07:45 GMT23 September 2020
Listen Live
    India
    Get short URL
    213
    Subscribe

    The discovered fossil belongs to a species which predates the earliest known gibbons by nine million years. Biologists believe the discovery also enhances their understanding of the evolutionary history of gibbons as well as the possible route they took while travelling from Africa to south-east Asia 13 million years ago.

    A 13-million-year-old fossil of an ape, determined to be the earliest known ancestors of the modern-day gibbon, has been discovered in Ramnagar in the north Indian state of Uttarakhand by a team led by a researcher from Arizona State University.

    The discovery of the fossil tooth, which belongs to species previously not known to scientists, is being hailed as the missing link in the academic understanding of the evolutionary history of gibbons.

    The emergence of the fossil has also provided biologists a glimpse into the possible migration route that could have been taken by gibbons, as they travelled from Africa to the rainforests of south-east Asia.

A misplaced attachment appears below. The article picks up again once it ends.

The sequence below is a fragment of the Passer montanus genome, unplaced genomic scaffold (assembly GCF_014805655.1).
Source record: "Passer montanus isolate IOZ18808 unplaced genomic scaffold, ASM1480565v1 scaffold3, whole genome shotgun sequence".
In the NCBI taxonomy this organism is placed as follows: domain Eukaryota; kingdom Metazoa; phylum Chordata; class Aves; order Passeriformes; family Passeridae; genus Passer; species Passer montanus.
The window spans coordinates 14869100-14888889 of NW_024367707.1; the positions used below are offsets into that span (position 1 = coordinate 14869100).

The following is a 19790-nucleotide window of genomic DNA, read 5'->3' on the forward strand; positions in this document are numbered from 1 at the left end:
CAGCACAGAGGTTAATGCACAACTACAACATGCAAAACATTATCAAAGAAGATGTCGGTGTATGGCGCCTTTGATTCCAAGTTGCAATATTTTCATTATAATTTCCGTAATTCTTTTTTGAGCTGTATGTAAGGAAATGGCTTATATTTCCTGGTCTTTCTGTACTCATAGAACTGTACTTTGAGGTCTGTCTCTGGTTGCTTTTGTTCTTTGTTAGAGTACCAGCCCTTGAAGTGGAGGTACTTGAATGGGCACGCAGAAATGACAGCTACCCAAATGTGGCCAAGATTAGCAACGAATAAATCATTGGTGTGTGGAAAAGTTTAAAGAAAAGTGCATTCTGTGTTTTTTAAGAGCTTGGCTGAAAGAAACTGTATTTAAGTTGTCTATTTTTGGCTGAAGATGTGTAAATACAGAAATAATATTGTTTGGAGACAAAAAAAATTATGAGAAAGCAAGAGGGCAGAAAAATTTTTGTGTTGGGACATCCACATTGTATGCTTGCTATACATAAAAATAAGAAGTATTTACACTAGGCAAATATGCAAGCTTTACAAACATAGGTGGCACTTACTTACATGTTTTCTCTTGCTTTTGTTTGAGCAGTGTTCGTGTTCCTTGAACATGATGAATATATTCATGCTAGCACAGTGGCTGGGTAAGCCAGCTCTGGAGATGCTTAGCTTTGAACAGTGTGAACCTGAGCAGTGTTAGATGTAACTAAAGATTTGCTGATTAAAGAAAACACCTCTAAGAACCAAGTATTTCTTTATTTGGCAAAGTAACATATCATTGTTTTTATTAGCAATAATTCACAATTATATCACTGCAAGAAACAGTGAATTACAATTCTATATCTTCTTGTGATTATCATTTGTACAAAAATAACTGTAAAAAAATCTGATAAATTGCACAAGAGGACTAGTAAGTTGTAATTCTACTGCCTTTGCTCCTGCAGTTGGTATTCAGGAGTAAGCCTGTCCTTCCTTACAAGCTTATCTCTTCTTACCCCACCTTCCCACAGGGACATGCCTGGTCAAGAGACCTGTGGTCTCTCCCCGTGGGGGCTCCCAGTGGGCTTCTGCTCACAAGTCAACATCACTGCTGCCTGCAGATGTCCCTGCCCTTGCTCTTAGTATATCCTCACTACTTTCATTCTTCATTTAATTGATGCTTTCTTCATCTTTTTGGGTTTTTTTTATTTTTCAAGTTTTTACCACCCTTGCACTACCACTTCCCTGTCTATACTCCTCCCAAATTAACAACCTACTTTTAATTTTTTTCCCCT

The research team behind the marvel now reckon that the migration of the ‘great apes’, as well as ‘lesser apes’ from Africa to Asia happened around the same time.

    A report on the finding was published on Wednesday under the title ‘New Middle Miocene Ape (Primates: Hylobatidae) from Ramnagar, India fills major gaps in the hominoid fossil record" by London’s prestigious scientific institution Royal Society.

    Science news website Phys.org, reporting on the finding, noted that a team of researchers, including Chris Campisano, a research associate at Arizona State University’s Institute of Human Origins, stumbled upon the gibbon tooth fossil back in 2015.

    They did it while trekking up a hill which had been the site of fascination for biologists for at least a century.

    The publication quoted Campisano as underlining the fact that no gibbon fossils had been previously discovered in the area, made their find particularly remarkable.

    Once they unearthed the fossil tooth, Campisano and his team reportedly made it undergo a rigorous process, which included a CT-scan and comparing its anatomy with those of other fossil apes.

    Related:

    Indian Army Says Found Suspected Footprints of 'Yeti' in Himalayas
    New Study Suggests Unexpected Link Between Earth's Oxygen Supplies and Evolution of Life
    Video: Fossil Footprints Over 300 Million Years Old Discovered in Collapsed Grand Canyon Cliff
    Tags:
    India, Himalayas, Uttarakhand
    Community standardsDiscussion